GEORGIA TODAY MARCH 1 - 3, 2016
Azerbaijan and Iran to Resume Oil Swap Agreement Minister Janelidze met with the Minister of Economy and Energy of Germany, Matthias Machnig, to discuss the existing economic and trade relations between the two countries
German Experts to Assess Investment Opportunity in Georgia
BY NICHOLAS WALLER
zerbaijan and Iran will in the coming days reinstate a bilateral oil swap agreement after a five year break due to sanctions levied against Tehran, Iran’s Deputy Oil Minister Rukneddina Javadi said Sunday. “After a five year cessation, we will resume an oil swap with Azerbaijan. Iran will begin importing oil into our Caspian Sea ports and deliver an equivalent amount on behalf of our Azeri partners to the Gulf countries. The agreement will come into force in the coming days,” Javadi said. The agreement was signed on February 23, during a visit to Iran by Azeri President Ilham Aliyev. During a meeting with his Iranian counterpart, Hassan Rouhani, Aliyev stressed the regional importance of joint Azeri-Iranian cooperation. “The Caspian region is our common heritage. We must continue to cooperate in pursuit of regional safety and peace. At present, there is excellent work being carried out in the energy field. Cooperation in this area is not limited to Iranian-Azeri cooperation. Our neighboring countries may also join, which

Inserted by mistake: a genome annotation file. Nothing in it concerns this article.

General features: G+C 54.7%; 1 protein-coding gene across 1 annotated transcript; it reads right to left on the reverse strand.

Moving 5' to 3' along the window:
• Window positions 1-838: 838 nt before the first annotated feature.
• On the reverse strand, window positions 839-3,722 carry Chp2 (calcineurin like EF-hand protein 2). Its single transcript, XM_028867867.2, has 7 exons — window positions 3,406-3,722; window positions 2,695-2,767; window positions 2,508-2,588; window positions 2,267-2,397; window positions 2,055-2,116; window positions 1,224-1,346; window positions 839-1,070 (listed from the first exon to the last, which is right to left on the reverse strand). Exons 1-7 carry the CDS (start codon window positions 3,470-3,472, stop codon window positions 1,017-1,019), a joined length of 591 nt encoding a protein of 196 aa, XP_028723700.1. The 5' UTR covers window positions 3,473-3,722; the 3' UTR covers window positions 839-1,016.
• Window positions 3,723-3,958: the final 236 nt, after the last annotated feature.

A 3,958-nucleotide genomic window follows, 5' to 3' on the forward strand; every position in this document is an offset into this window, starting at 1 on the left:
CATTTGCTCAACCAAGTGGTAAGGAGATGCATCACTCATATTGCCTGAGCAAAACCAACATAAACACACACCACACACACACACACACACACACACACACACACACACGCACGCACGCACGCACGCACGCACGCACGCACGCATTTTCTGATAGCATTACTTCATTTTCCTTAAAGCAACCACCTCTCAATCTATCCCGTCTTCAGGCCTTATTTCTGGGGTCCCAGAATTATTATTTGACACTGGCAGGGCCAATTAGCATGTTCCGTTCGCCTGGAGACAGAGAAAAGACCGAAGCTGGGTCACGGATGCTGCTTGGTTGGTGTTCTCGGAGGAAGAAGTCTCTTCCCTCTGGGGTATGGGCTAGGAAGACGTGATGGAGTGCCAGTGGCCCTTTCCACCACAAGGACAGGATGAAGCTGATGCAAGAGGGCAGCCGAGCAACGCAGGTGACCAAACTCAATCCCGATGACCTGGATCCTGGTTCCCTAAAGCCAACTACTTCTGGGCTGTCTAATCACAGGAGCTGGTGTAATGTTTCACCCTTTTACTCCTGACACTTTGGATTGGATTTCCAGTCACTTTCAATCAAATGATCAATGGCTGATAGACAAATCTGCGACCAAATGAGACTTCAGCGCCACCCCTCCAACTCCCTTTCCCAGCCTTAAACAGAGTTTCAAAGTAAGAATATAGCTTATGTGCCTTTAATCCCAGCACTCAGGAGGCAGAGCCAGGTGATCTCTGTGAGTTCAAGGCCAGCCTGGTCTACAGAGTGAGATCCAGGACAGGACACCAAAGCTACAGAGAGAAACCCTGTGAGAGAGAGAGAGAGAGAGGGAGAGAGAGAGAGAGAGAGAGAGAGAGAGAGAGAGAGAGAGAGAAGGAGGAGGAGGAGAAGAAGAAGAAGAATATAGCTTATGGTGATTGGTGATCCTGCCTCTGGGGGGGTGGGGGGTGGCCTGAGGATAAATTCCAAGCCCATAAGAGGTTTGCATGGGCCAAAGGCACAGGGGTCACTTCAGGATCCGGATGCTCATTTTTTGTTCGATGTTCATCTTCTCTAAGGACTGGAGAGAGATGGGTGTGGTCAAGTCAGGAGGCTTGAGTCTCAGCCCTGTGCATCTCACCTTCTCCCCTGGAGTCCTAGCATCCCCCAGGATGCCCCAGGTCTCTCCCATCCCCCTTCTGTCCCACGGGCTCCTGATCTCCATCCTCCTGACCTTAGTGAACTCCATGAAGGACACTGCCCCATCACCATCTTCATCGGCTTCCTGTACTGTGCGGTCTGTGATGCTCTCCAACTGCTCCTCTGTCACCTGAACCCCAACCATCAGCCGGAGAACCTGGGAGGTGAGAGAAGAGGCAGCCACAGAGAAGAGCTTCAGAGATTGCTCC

BY EKA KARSAULIDZE
Azeri President Ilham Aliyev and his Iranian counterpart, Hassan Rouhani. Source: AP
would turn the endeavor into a transnational, regional project.’’ Azerbaijan has repeatedly noted that Baku and Tehran now have several opportunities to expand their cooperation in the oil and gas sector after Iran actively participated in major investment projects in Azerbaijan. The two respective governments have made significant recent moves towards closer cooperation as Iran prepares to re-enter the global market following more than a decade of international sanctions due to Tehran’s nuclear development program. Azerbaijan’s economy has been reeling